22 November 1893|
|Died||17 July 1985
|Resting place||Tama Cemetery, Fuchu, Japan|
|Alma mater||University of Waseda|
|Known for||Founding Seicho-no-ie|
He began studying English literature at the University of Waseda, Tokyo. In parallel, he also studied the works of Fenwicke Holmes, and subsequently translated Holmes' book, The Law of Mind in Action into Japanese. In 1929, after much study and contemplation, he reported having received a divine revelation followed by the healing of his daughter. This led in 1930 to the creation of a magazine, Seicho-no-ie ("home of infinite life, wisdom, and abundance"). The movement grew during the 1930s, although was suppressed during World War II. In 1952, he co-authored a book with Fenwicke Holmes titled The Science of Faith.
Taniguchi died in a Nagasaki hospital on June 17, 1985, at the age of ninety-one.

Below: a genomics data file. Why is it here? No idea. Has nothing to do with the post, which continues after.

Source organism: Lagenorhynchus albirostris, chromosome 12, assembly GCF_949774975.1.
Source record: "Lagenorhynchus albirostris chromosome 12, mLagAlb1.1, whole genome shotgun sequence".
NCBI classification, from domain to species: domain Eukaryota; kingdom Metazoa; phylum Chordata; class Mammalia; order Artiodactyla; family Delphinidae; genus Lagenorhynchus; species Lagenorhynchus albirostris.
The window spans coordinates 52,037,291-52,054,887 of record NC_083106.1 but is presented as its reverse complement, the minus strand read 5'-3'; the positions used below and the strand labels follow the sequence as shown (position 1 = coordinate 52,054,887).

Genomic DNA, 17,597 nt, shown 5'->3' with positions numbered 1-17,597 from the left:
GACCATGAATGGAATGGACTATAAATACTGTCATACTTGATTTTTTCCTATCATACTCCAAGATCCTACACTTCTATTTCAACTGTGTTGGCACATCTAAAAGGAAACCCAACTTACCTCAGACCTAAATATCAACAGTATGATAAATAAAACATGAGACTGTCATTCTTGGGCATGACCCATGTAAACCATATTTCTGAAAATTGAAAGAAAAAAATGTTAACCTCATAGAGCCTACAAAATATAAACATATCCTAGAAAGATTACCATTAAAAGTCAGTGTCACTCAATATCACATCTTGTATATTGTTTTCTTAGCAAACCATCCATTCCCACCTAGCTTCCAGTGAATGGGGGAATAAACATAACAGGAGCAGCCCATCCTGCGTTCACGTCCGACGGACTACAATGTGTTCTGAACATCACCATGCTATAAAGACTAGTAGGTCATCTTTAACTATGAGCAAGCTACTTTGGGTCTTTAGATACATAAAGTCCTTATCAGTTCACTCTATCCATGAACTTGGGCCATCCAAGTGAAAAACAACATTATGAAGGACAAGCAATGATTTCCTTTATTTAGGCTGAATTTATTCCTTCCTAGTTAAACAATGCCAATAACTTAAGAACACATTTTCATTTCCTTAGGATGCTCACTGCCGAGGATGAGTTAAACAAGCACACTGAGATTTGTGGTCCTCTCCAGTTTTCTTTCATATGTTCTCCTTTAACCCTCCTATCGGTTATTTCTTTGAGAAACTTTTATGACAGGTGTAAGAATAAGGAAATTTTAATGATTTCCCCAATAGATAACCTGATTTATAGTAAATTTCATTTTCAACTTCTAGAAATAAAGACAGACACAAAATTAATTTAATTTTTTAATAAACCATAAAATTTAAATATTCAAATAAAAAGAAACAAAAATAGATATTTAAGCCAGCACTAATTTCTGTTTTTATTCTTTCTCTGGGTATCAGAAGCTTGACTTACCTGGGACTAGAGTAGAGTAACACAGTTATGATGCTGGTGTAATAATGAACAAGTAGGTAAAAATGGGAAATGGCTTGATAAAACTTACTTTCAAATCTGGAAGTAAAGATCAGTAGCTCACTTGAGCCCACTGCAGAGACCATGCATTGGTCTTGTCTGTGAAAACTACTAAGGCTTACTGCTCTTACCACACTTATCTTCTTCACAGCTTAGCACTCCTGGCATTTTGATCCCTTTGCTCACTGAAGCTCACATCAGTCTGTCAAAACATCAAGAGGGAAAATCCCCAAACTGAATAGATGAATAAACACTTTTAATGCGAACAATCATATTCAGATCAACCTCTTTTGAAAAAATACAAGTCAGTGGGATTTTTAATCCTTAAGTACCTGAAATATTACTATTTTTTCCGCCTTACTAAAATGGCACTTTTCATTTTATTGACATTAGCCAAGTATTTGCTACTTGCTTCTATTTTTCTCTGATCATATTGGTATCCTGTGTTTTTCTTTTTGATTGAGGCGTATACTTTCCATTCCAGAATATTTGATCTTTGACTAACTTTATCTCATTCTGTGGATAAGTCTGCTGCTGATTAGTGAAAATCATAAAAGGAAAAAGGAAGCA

- Clark, Peter B., ed. (2000). Japanese New Religions: In Global Perspective. Surrey, UK: Curzon. pp. 35, 48. ISBN 0-7007-1185-6.
- "Masaharu Taniguchi." Religious Leaders of America, 2nd ed., edited by J. Gordon Melton. Detroit: The Gale Group, 1999. Reproduced in Biography Resource Center. Farmington Hills, Mich.: Gale, 2008.
- Associated Press (1985-06-18). "Religious leader Taniguchi". The Montreal Gazette. Retrieved 2010-01-07.
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